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News / Clark County News

Ridgefield National Wildlife Refuge to conduct 26-acre prescribed burn

Smoke may be seen between Thursday and Sunday

By Dameon Pesanti, Columbian staff writer
Published: September 24, 2018, 6:02am

Don’t panic if you see smoke billowing out of the Ridgefield National Wildlife Refuge later this week.

That’s supposed to happen.

The refuge plans to conduct its first-ever prescribed burn on a 26-acre section of Bachelor Island next week.

“We’re going to try to do a little habitat enhancement using fire,” said Christopher Lapp, Ridgefield National Wildlife Refuge Complex project leader. “This will be our prototype to see how effective a burn is this time of year and on the vegetation we’re trying to manage.”

Bachelor Island is closed to the public year-round. It supports a diverse habitat mix on a small landscape including hardwood forest, floodplain, pasture grasslands and wetlands. But noxious weeds including reed canary grass, thistle and Himalayan blackberry are squeezing native plants out and reducing the site’s plant diversity.

“The objective is to set that plant community back and give the natives a chance to re-establish and at least compete,” Lapp said. “If this works, and we’re very optimistic it will, … this will be one of our management tools on the landscape.”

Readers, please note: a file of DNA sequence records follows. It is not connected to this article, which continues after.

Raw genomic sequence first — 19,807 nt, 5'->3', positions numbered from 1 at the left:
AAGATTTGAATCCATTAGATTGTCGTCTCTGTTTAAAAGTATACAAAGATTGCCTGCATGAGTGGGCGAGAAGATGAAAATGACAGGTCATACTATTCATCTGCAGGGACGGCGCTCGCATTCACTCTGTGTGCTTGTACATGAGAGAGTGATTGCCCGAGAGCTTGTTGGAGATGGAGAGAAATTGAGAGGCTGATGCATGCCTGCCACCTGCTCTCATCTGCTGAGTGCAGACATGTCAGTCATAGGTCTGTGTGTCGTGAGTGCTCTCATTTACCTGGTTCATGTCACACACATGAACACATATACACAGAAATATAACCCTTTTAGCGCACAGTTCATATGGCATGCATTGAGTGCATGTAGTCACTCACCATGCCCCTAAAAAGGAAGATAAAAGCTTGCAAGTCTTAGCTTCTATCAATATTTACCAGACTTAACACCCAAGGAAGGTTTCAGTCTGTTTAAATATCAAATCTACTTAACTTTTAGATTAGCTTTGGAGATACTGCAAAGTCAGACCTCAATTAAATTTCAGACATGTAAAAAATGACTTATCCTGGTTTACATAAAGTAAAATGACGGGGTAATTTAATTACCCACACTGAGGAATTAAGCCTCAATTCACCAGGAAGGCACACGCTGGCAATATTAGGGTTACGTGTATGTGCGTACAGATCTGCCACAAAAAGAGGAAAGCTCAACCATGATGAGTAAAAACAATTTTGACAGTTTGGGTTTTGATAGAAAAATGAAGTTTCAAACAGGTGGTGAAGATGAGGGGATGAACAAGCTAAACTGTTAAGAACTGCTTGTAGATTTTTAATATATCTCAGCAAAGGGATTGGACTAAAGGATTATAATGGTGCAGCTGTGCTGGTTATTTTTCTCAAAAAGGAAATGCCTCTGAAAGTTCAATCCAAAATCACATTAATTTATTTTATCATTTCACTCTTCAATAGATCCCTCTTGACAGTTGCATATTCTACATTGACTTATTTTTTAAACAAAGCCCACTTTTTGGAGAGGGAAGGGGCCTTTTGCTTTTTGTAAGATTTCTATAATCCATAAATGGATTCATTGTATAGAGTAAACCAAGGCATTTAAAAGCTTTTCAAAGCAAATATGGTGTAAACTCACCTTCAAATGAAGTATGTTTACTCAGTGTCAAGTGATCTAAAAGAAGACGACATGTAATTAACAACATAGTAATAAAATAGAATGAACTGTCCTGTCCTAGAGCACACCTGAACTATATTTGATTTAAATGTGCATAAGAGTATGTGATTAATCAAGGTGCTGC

Lapp said the burn should have benefits that ripple out. Predators like coyotes and raptors will pursue burrowing prey as soon as the burn is finished. The new plants should return quickly by taking advantage of the nutrients the burned plants return to the soil. As they grow in, geese, cranes and deer will likely take advantage of the site.

The burn is expected to happen between Thursday, Sept. 26, and Sunday, Sept. 30, but it could get pushed into the following week. The dates are still fuzzy because refuge employees are trying to collaborate with employees from Olympic National Park, who have their own logistical considerations to handle. Still, the weather will be the deciding factor whether the burn goes through.

When the burn does happen, the refuge will remain open. An education booth will be set up at the entrance of the River S Unit to inform the public about the fire.

Columbian staff writer